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(171,029 posts)
Sat Aug 14, 2021, 06:56 AM Aug 2021

America's Catastrophic Afghanistan Exit Has Many Fathers [View all]

Good article; pay wall unfortunately.

America’s Catastrophic Afghanistan Exit Has Many Fathers
While history offered U.S. leaders 3,000 years of warnings, it does not offer them an excuse.
David Rothkopf
Published Aug. 13, 2021 5:41PM ET


It is a cliché now, to the extent useful historical context can be characterized as such, to note that the interventions of foreign powers in Afghanistan are typically difficult and more often than not end badly for the invaders. The litany of those who came and went, who grappled with the reality of a largely poor, fragmented tribal society, difficult physical terrain and an ebbing will to pay the price Afghanistan demands of its visitors, is strikingly long. It includes the Persians, the Greeks, Arabs, Mongols, Mughals, Sikhs, the British, the Soviets and to what will be the enduring discredit of America’s leaders, us.


When Biden came into office, he delayed that departure date. But he could not ignore the obvious. America no longer had any pressing national interest in Afghanistan that would warrant a permanent presence like in Germany (to support NATO and offset Russian strength) or in Korea (to help counter the threat from North Korea). Our efforts to support the central government and retrain the military were not gaining necessary traction. Terrorist groups had largely decamped to other parts of the world. Further, Biden had 20 years of evidence that a U.S. presence on the ground would not and could not achieve the kind of stability that would ensure that upon our departure the country would not immediately revert to the Taliban.

So Biden did what his predecessors had not dared to do. He made the hard decision to leave, knowing that the political fallout from the inevitable aftermath would fall on him. (He also knew that stay or go, his critics would attack him.) But there were no better alternatives recommended by anyone. And by leaving, our troops would no longer be at risk, our costs would be contained, and our attentions could be devoted to higher priorities. He and his team correctly argued that the U.S. military was not the way to advance our longer-term objectives in the country, which would have to be handled by diplomats and international institutions.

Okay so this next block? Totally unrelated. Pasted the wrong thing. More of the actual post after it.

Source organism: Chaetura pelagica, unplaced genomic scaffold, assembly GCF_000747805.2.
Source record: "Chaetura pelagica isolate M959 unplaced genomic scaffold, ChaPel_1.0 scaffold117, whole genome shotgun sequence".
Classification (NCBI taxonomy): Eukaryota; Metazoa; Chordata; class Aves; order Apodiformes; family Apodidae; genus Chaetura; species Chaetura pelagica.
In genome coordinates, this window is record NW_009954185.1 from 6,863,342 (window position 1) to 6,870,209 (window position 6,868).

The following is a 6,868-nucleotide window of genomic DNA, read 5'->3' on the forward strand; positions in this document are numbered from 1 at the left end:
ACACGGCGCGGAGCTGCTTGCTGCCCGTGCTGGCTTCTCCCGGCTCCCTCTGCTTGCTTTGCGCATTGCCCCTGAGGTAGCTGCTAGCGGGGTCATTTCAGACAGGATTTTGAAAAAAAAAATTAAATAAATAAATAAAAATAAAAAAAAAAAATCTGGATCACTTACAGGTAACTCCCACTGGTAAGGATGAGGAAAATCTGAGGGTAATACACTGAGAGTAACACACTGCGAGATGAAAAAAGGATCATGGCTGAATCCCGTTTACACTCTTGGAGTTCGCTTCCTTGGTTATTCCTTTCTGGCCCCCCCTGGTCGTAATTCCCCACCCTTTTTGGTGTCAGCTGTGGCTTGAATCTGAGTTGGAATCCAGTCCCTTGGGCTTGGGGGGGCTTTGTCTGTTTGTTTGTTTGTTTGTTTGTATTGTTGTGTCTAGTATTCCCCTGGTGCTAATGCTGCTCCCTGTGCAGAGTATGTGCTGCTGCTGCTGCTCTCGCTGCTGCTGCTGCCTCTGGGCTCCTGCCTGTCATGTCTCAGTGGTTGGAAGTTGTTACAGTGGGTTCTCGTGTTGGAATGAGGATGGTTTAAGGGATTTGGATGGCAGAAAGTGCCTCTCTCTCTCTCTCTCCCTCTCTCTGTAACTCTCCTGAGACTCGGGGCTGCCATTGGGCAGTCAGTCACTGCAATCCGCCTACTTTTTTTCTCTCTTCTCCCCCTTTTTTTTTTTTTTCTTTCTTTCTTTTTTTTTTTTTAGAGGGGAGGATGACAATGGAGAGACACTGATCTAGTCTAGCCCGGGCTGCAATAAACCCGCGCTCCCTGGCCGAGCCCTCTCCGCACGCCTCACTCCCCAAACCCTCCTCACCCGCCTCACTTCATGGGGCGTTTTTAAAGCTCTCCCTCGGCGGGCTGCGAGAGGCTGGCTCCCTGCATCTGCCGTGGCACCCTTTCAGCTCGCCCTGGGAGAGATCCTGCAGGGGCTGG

Joe Biden is doing the right thing. His team is not executing the departure well. He and they bear responsibility for that. But they no more bear the primary responsibility for the fiasco that was America’s longest war than did Gerald Ford did for all our errors in Vietnam when the last U.S. helicopter lifted off the roof of the U.S. embassy in Saigon on April 30 of 1975.

It could be argued that every U.S. administration from Carter through Trump bears greater responsibility for what went wrong with U.S. policy in Afghanistan than Biden’s. What is going on there now is awful. But make no mistake, getting out and getting out now is what we needed to do. Continuing to do what had not worked for two decades would only meet the famed definition of insanity. Biden recognized that it is the job of leaders sometimes to do painful things, things that damage them politically.



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